But on June 15, 1970 all this ended very suddenly. I was at my parents’ home that day with my mother and siblings. We were all in the house when my father suffered a fatal heart attack. He was sitting in a chair just eating a bowl of ice cream. That was the last day I ever had as his daughter, and the last one with my grandmother Ottilie as the mother who raised me.
There was no funeral and Annamarie never really explained to us, why…or that Walter was dead, for that matter. We as children didn’t understand any of this, but my brother took it especially hard because he still didn’t know where his father was.
That’s when I had to leave my loving grandmother, and move in with my mother, Annamarie.
My carefree days of fishing at the pond with Ottilie were over. I would still visit her house, but I couldn’t always stay, because I had to start school. And Ottilie’s house would soon be gone anyway.
Six months later it was Christmas time again. I was in school and all the teachers and kids were discussing Santa Claus and “Merry Christmas”. But the only thing we had at our house to celebrate was an old 33 rpm recording of Charles Dickens, “A Christmas Carol”. It was quite creepy, yet we listened to it often. I was sure that Christmas was all about ghosts.
In my confusion I asked Annamarie to explain Christmas and what was going on. So did my brother, Michael. But she didn’t like those questions, and finally told us that we couldn’t have Christmas any more because Santa’s shop and all the stuff in it had burned down.
That’s when I sent this letter to Santa Claus.
With her spin on it she said the fire effectively ended Christmas. Looking back on it now as an adult, what she meant was, “Your father is dead! Now I have no reason to continue this obligation. So there will be no more Christmas!”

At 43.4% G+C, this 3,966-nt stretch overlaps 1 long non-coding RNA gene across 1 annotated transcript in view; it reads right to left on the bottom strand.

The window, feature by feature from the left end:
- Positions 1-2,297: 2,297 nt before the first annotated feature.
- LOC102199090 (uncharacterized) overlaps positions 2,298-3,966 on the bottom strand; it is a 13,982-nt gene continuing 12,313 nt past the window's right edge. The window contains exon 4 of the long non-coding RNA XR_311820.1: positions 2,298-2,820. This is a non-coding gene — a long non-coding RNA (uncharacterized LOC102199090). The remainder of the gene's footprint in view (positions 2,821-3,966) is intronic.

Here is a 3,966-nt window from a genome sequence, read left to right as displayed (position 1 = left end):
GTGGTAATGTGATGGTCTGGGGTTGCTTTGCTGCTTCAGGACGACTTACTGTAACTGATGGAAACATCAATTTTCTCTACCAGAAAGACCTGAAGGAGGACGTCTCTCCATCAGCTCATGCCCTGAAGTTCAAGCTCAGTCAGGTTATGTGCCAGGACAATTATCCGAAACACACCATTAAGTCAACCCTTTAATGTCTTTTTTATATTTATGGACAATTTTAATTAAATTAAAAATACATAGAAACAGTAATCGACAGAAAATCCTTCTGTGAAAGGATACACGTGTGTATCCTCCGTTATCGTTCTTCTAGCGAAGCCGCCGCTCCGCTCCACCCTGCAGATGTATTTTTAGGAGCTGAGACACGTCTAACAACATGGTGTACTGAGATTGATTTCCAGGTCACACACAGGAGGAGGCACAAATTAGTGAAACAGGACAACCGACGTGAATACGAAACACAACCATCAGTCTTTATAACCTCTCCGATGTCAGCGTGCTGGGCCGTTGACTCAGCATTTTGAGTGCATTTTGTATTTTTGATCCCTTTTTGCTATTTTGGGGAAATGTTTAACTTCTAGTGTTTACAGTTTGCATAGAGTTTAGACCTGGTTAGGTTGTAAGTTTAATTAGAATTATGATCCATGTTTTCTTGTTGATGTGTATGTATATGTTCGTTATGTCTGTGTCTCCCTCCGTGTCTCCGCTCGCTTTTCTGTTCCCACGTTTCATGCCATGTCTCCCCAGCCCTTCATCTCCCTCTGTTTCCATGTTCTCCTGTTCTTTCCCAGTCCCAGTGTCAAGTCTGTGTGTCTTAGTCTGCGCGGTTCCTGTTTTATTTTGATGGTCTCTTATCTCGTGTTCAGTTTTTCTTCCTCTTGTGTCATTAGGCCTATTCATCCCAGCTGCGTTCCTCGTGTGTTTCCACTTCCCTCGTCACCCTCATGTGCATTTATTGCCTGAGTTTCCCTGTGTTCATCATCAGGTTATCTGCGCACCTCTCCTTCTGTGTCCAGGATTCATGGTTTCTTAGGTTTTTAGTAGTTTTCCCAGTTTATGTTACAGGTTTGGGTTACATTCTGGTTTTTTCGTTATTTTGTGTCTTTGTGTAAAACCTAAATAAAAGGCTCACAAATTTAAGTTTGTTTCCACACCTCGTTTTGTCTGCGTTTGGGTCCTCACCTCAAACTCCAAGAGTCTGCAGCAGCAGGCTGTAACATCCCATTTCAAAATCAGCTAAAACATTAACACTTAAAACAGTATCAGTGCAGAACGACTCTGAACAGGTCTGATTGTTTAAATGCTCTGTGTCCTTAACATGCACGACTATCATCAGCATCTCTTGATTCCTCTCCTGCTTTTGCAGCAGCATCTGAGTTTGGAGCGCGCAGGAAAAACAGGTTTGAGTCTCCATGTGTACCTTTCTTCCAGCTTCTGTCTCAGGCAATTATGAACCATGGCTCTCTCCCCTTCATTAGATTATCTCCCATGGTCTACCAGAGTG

As a result, Christmas was the darkest and most dismal time we could imagine, living in my mother’s house. Even though I was no longer living with Ottilie, she maintained tight control over any holiday celebrations. To her, Christmas was just another day to be ignored, and Annamarie went along with it. We never sang songs or ever exchanged a single gift.
Ottilie knew full well my father was dead and our lives were turned upside down. So it seemed very cruel that she would not simply play along with Christmas, if only to keep us happy.
That was the end of 1970. By spring Annamarie had sold my grandparents house and a short time later it was demolished. Then she put Ottilie and Alfred in an old folks home. As a result Ottilie became severely depressed.
Then in 1976, my grandfather, Alfred passed away. Ottilie was simply devastated. She was alone now with nothing to do, no place to go, crammed into that gross little apartment in the retirement home. It was just horrible. She changed so much, I hardly knew her. A year later she had a series of stokes and moved in with us, in my mothers house.